Almost everyone has a boiler system installed in their home and, most of the time, they work happily away in the background keeping us warm and our water hot. So much so that it’s easy to forget that there is actually a complicated and sophisticated system installed in our homes doing all this hard work.
But when your boiler stops working the way that it should, suddenly it all becomes very noticeable. At Thomson’s Maintenance Company, we get a lot of questions on that. Chemical cleaning of boilers is a common and effective solution that can improve the functioning and efficiency of your boiler and while we don’t do the service ourselves, we thought we have to have to address it.
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Why Do Boilers Need Chemical Cleaning?
Over time, deposits can build up on the inside of the boiler system’s pipes, including copper swarf, rust, castings sands, flux residues, grease, and oil, iron oxide, and limescale. These deposits can create a sludge that effectively insulates the water in the tubes from the boiler fire. If left untreated, these deposits cause erosion and bulging of the pipes and potential boiler failure. Ultimately, that’s a big mess.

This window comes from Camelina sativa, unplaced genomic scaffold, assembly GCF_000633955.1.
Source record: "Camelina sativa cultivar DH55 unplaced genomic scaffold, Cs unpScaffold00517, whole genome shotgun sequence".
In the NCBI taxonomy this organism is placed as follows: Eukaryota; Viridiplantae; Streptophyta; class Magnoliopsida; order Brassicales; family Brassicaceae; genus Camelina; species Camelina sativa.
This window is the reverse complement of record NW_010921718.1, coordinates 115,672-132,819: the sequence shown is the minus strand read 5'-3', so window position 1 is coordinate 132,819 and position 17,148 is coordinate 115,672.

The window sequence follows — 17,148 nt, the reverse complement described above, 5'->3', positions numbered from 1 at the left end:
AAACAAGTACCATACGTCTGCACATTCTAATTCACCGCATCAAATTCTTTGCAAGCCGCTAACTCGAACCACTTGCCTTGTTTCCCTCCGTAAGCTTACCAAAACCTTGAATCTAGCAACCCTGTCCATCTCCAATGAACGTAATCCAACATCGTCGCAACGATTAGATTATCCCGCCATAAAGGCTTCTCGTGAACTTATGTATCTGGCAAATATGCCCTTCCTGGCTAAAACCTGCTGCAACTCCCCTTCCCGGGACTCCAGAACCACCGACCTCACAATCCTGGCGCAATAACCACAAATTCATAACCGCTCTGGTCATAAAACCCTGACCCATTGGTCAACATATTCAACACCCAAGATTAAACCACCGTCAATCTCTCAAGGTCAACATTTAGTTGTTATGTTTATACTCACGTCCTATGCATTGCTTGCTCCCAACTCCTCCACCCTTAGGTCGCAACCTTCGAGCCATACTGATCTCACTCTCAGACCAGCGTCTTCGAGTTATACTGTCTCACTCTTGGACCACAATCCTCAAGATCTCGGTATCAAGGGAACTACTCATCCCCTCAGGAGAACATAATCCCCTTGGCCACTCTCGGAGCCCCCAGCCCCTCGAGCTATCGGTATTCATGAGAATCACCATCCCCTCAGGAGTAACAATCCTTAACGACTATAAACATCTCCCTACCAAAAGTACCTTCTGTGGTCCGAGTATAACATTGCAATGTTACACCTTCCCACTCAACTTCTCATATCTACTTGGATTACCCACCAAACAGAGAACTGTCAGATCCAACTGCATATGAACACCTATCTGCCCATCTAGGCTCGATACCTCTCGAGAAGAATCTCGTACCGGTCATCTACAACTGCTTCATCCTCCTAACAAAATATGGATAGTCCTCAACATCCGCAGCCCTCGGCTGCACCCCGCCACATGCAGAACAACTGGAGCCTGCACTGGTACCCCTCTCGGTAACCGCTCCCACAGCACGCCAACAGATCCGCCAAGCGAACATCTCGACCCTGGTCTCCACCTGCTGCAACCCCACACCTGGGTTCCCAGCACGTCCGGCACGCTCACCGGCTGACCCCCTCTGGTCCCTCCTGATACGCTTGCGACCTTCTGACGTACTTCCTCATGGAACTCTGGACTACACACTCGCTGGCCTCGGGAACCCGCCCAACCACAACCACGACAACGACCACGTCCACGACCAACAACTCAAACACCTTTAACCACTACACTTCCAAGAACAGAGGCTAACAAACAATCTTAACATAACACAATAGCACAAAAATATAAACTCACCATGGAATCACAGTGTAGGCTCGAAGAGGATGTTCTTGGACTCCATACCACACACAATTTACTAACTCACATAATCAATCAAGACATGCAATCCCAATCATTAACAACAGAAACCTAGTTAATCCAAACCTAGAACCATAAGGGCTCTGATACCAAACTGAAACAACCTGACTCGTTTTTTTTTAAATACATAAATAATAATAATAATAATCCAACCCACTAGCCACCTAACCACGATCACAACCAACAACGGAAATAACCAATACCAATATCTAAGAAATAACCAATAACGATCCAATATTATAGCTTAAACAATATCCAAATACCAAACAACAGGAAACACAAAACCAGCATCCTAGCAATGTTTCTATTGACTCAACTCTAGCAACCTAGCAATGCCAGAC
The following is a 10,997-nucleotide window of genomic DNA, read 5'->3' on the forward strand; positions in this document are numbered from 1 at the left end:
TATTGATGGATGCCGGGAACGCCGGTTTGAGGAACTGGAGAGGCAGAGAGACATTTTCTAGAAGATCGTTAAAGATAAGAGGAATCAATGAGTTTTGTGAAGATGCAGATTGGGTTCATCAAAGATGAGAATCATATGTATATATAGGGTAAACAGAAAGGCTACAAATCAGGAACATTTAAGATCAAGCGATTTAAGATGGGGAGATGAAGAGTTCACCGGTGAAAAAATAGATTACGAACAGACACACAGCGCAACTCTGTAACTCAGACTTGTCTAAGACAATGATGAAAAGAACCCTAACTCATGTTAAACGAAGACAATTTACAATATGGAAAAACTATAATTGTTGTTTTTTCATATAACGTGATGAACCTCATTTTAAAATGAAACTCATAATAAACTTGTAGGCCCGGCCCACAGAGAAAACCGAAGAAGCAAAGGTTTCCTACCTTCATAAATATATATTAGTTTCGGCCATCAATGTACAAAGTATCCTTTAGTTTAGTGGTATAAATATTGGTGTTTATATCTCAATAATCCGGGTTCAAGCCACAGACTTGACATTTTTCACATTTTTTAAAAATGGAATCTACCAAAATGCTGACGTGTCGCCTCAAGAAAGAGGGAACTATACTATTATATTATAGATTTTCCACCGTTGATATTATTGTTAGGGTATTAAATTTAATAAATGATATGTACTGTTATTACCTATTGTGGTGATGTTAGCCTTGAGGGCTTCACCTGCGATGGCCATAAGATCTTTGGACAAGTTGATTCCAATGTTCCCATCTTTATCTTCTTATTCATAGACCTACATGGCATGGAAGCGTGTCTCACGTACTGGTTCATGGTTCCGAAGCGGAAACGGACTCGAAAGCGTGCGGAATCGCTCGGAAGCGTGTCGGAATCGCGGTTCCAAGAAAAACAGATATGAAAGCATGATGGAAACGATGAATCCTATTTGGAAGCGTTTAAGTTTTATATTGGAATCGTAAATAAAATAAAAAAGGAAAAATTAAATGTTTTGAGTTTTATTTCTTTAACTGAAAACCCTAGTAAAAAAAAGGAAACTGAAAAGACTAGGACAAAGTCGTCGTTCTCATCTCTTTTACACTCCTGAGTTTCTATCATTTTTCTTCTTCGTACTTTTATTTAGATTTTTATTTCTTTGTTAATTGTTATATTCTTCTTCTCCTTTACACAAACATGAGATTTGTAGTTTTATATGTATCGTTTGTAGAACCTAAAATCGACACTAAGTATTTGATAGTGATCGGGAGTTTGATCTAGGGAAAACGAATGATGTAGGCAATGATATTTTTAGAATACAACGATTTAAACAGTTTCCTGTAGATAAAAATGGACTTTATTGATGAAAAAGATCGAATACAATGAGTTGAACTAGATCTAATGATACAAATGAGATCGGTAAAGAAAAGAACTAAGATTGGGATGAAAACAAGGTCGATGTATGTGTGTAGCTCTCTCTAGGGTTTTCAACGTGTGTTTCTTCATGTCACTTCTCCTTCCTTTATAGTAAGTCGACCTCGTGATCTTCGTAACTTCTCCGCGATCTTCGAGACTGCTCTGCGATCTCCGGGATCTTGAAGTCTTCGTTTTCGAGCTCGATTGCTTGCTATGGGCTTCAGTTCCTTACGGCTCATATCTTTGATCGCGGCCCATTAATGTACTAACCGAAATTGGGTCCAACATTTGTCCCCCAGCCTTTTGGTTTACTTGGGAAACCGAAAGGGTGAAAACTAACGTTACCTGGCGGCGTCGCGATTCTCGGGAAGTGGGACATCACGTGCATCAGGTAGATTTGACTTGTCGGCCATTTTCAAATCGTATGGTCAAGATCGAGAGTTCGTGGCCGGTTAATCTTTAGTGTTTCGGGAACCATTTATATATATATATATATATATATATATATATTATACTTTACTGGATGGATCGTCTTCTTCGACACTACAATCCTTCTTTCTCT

Even before the point of failure, they can cause the boiler system to stop working as efficiently as it should.
These deposits and sludge need to be removed from the system in order for it to go back to working at its optimal level and this is where chemical cleaning comes in. Professionals from Water Damage Listings say that neglecting build-ups in the long term could lead to pipes cracking under pressure and thus leading to ongoing leaks that can cause thousands in repair.
How to Tell if Your Boiler Needs Chemical Cleaning
These few tips were provided by Ben Race, an experienced heating engineer from Middlesbrough. You can tell if your boiler needs chemical cleaning in a few different ways:
- dirty water – if the water that comes out isn’t clear, this is a sign that there is a build-up of deposits
- a pH of over 6 and under 8
- radiator giving off a sulphur smell when the air is let out